I would have laughed if you had said to me five years ago that I would be a journalist with bylines in the BBC, NPR, and Vice.
Five years ago, I was aspiring for a job in government services in India. That didn’t work out, unsurprisingly. But I used my five years of study in polity, economy, and governance to shape my understanding of the world.
I have reported on India’s COVID-19 policies such as, What’s India’s COVID-19 Crisis Got to Do With Climate Activism?, In India’s COVID-19 Crisis, Social Media Does What Government Won’t, and ‘He Left Me All Alone In The World’: India’s COVID Widows Struggle To Survive.
It still gives me such a thrill to see my name in digital and print publications such as BBC Future, NPR Goats and Soda, Vice, Ms. Magazine, Atmos, and South China Morning Post, among others.
Before my journalism experience, I did my Master’s in English at Jadavpur University, India. My years at university primed me for a career in writing and researching obscure and exciting topics. My master’s degree in English provided me with a solid foundation in such areas as persuasive writing, critical thinking, effective communication, reporting, and attentive listening.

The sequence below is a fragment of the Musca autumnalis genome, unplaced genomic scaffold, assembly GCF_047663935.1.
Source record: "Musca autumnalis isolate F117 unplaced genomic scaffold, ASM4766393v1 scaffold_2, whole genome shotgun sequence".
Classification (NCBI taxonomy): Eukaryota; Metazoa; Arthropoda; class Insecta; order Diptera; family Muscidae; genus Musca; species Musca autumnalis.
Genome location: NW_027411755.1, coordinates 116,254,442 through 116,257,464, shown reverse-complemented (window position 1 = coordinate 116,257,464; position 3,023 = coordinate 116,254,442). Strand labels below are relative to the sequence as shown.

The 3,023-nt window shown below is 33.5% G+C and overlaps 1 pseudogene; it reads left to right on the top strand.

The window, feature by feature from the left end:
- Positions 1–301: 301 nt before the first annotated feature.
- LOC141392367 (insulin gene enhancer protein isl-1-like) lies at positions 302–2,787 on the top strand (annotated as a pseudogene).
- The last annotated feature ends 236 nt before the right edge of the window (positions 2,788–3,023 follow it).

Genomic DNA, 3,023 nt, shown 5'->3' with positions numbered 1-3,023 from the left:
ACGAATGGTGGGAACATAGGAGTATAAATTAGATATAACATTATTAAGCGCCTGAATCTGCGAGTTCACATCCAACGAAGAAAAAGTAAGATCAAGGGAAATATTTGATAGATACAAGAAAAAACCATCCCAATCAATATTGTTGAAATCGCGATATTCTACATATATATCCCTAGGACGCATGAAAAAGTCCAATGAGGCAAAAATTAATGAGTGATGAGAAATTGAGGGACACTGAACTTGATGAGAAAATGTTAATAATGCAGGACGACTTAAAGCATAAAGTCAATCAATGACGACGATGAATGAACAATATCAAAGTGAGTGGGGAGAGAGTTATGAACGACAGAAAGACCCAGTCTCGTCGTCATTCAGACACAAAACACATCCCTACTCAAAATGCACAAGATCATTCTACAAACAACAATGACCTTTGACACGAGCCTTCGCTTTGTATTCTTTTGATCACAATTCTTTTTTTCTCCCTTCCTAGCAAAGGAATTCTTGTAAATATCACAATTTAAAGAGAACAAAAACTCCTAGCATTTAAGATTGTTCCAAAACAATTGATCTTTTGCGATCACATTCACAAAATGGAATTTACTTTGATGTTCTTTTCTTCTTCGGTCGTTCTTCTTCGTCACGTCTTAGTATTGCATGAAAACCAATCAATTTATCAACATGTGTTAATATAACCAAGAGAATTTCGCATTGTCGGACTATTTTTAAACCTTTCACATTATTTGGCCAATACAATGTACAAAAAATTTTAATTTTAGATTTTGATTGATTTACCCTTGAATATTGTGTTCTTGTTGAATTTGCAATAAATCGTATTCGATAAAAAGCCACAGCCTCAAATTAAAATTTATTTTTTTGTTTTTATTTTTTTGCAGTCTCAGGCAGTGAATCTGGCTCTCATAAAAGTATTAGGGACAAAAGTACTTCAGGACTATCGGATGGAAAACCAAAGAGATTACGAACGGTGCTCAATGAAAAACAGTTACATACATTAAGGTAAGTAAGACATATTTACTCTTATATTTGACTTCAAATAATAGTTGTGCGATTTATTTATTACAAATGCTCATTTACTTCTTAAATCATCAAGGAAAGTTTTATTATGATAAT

In addition, I’m a freelance writer for B2B SaaS, ecommerce, and MarTech companies, where I write long-form content such as blog posts to boost conversions, increase sign-ups and drive awareness of brands.
As a Dalit journalist, one of my interests in pursuing a career in journalism was to give a voice to the marginalized and the downtrodden people of our society.
I have been a guest speaker for a class on “Caste and Mental Health” at Georgia State University, USA, where I spoke about my article for Vice, “I’m Dalit. This is How My Caste Impacts My Mental Health.”
I have also been featured in a Vice article titled, “What Coming Out of the ‘Caste Closet’ Was Like For These People.” I spoke about what it felt like “coming out” as Dalit in India, where your caste identity still matters today in 21st century India.